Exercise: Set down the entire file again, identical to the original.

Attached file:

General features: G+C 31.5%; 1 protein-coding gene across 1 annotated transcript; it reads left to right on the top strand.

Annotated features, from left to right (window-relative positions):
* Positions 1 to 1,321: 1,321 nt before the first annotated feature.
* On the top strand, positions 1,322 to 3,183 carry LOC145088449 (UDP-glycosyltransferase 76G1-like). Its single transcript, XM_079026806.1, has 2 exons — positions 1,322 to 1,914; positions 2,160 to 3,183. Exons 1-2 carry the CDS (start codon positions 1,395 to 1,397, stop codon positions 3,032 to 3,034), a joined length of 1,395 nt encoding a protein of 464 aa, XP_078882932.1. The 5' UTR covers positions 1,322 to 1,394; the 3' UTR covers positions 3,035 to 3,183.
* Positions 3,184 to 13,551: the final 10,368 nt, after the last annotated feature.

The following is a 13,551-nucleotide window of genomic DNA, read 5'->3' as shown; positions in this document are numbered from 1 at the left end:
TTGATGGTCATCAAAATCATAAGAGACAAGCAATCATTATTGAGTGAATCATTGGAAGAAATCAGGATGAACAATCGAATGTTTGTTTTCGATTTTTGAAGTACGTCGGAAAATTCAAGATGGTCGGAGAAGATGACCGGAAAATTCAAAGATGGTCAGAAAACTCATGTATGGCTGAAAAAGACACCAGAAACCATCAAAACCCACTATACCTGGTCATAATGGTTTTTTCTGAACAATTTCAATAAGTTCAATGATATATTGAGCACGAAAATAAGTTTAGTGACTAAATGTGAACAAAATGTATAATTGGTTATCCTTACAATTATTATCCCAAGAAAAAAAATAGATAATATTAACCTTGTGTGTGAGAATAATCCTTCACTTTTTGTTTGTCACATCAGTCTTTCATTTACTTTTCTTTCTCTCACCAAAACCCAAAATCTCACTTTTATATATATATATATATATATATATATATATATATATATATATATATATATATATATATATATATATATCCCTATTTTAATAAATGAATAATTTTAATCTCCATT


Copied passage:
General features: G+C 31.5%; 1 protein-coding gene across 1 annotated transcript; it reads left to right on the top strand.

Annotated features, from left to right (window-relative positions):
* Positions 1 to 1,321: 1,321 nt before the first annotated feature.
* On the top strand, positions 1,322 to 3,183 carry LOC145088449 (UDP-glycosyltransferase 76G1-like). Its single transcript, XM_079026806.1, has 2 exons — positions 1,322 to 1,914; positions 2,160 to 3,183. Exons 1-2 carry the CDS (start codon positions 1,395 to 1,397, stop codon positions 3,032 to 3,034), a joined length of 1,395 nt encoding a protein of 464 aa, XP_078882932.1. The 5' UTR covers positions 1,322 to 1,394; the 3' UTR covers positions 3,035 to 3,183.
* Positions 3,184 to 13,551: the final 10,368 nt, after the last annotated feature.

The following is a 13,551-nucleotide window of genomic DNA, read 5'->3' as shown; positions in this document are numbered from 1 at the left end:
TTGATGGTCATCAAAATCATAAGAGACAAGCAATCATTATTGAGTGAATCATTGGAAGAAATCAGGATGAACAATCGAATGTTTGTTTTCGATTTTTGAAGTACGTCGGAAAATTCAAGATGGTCGGAGAAGATGACCGGAAAATTCAAAGATGGTCAGAAAACTCATGTATGGCTGAAAAAGACACCAGAAACCATCAAAACCCACTATACCTGGTCATAATGGTTTTTTCTGAACAATTTCAATAAGTTCAATGATATATTGAGCACGAAAATAAGTTTAGTGACTAAATGTGAACAAAATGTATAATTGGTTATCCTTACAATTATTATCCCAAGAAAAAAAATAGATAATATTAACCTTGTGTGTGAGAATAATCCTTCACTTTTTGTTTGTCACATCAGTCTTTCATTTACTTTTCTTTCTCTCACCAAAACCCAAAATCTCACTTTTATATATATATATATATATATATATATATATATATATATATATATATATATATATATATATATATATATCCCTATTTTAATAAATGAATAATTTTAATCTCCATT